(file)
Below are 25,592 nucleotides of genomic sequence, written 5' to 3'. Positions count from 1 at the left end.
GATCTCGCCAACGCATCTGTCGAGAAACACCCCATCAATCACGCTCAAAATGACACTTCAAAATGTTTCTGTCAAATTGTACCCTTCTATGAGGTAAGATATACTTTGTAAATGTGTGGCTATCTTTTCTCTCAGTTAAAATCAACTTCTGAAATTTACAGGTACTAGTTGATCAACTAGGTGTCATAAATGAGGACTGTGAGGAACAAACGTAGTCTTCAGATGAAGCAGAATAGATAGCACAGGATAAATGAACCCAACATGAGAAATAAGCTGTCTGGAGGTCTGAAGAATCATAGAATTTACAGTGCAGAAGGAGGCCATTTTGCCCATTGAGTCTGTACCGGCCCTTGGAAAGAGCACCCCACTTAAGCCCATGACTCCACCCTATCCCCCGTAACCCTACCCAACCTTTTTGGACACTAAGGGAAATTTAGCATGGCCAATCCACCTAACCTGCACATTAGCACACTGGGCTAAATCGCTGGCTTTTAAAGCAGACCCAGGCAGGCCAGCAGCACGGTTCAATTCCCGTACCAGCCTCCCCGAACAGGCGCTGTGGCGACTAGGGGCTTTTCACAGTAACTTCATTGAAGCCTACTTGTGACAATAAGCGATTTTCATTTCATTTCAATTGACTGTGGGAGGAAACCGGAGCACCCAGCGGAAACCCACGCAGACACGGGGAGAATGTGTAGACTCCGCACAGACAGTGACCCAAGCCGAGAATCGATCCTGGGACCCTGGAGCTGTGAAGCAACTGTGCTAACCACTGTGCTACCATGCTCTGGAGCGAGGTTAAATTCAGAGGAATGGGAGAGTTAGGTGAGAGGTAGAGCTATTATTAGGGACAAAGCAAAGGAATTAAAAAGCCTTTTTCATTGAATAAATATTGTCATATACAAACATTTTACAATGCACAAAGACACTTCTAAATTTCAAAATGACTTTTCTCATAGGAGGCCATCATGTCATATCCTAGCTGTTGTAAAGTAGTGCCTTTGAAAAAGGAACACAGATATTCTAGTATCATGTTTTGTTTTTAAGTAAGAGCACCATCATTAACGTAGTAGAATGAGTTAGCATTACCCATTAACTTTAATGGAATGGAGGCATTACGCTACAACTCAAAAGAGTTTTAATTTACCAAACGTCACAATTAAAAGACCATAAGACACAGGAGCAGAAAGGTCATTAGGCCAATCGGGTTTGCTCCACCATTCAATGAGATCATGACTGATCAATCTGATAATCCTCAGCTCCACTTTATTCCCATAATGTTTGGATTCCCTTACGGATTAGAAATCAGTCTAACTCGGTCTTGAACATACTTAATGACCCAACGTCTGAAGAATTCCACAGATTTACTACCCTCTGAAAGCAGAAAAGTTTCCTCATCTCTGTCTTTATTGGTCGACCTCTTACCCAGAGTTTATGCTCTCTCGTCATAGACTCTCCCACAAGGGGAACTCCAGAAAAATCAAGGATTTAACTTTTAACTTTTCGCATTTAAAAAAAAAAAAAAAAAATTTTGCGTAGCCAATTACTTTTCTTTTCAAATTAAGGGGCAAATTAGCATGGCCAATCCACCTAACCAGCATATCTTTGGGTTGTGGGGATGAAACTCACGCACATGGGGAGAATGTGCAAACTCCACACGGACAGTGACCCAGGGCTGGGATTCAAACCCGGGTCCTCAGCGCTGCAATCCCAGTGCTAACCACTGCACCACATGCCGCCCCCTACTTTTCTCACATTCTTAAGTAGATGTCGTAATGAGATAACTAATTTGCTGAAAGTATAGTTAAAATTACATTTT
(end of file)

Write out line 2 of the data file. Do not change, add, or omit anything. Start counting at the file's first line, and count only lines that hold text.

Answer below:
GATCTCGCCAACGCATCTGTCGAGAAACACCCCATCAATCACGCTCAAAATGACACTTCAAAATGTTTCTGTCAAATTGTACCCTTCTATGAGGTAAGATATACTTTGTAAATGTGTGGCTATCTTTTCTCTCAGTTAAAATCAACTTCTGAAATTTACAGGTACTAGTTGATCAACTAGGTGTCATAAATGAGGACTGTGAGGAACAAACGTAGTCTTCAGATGAAGCAGAATAGATAGCACAGGATAAATGAACCCAACATGAGAAATAAGCTGTCTGGAGGTCTGAAGAATCATAGAATTTACAGTGCAGAAGGAGGCCATTTTGCCCATTGAGTCTGTACCGGCCCTTGGAAAGAGCACCCCACTTAAGCCCATGACTCCACCCTATCCCCCGTAACCCTACCCAACCTTTTTGGACACTAAGGGAAATTTAGCATGGCCAATCCACCTAACCTGCACATTAGCACACTGGGCTAAATCGCTGGCTTTTAAAGCAGACCCAGGCAGGCCAGCAGCACGGTTCAATTCCCGTACCAGCCTCCCCGAACAGGCGCTGTGGCGACTAGGGGCTTTTCACAGTAACTTCATTGAAGCCTACTTGTGACAATAAGCGATTTTCATTTCATTTCAATTGACTGTGGGAGGAAACCGGAGCACCCAGCGGAAACCCACGCAGACACGGGGAGAATGTGTAGACTCCGCACAGACAGTGACCCAAGCCGAGAATCGATCCTGGGACCCTGGAGCTGTGAAGCAACTGTGCTAACCACTGTGCTACCATGCTCTGGAGCGAGGTTAAATTCAGAGGAATGGGAGAGTTAGGTGAGAGGTAGAGCTATTATTAGGGACAAAGCAAAGGAATTAAAAAGCCTTTTTCATTGAATAAATATTGTCATATACAAACATTTTACAATGCACAAAGACACTTCTAAATTTCAAAATGACTTTTCTCATAGGAGGCCATCATGTCATATCCTAGCTGTTGTAAAGTAGTGCCTTTGAAAAAGGAACACAGATATTCTAGTATCATGTTTTGTTTTTAAGTAAGAGCACCATCATTAACGTAGTAGAATGAGTTAGCATTACCCATTAACTTTAATGGAATGGAGGCATTACGCTACAACTCAAAAGAGTTTTAATTTACCAAACGTCACAATTAAAAGACCATAAGACACAGGAGCAGAAAGGTCATTAGGCCAATCGGGTTTGCTCCACCATTCAATGAGATCATGACTGATCAATCTGATAATCCTCAGCTCCACTTTATTCCCATAATGTTTGGATTCCCTTACGGATTAGAAATCAGTCTAACTCGGTCTTGAACATACTTAATGACCCAACGTCTGAAGAATTCCACAGATTTACTACCCTCTGAAAGCAGAAAAGTTTCCTCATCTCTGTCTTTATTGGTCGACCTCTTACCCAGAGTTTATGCTCTCTCGTCATAGACTCTCCCACAAGGGGAACTCCAGAAAAATCAAGGATTTAACTTTTAACTTTTCGCATTTAAAAAAAAAAAAAAAAAATTTTGCGTAGCCAATTACTTTTCTTTTCAAATTAAGGGGCAAATTAGCATGGCCAATCCACCTAACCAGCATATCTTTGGGTTGTGGGGATGAAACTCACGCACATGGGGAGAATGTGCAAACTCCACACGGACAGTGACCCAGGGCTGGGATTCAAACCCGGGTCCTCAGCGCTGCAATCCCAGTGCTAACCACTGCACCACATGCCGCCCCCTACTTTTCTCACATTCTTAAGTAGATGTCGTAATGAGATAACTAATTTGCTGAAAGTATAGTTAAAATTACATTTT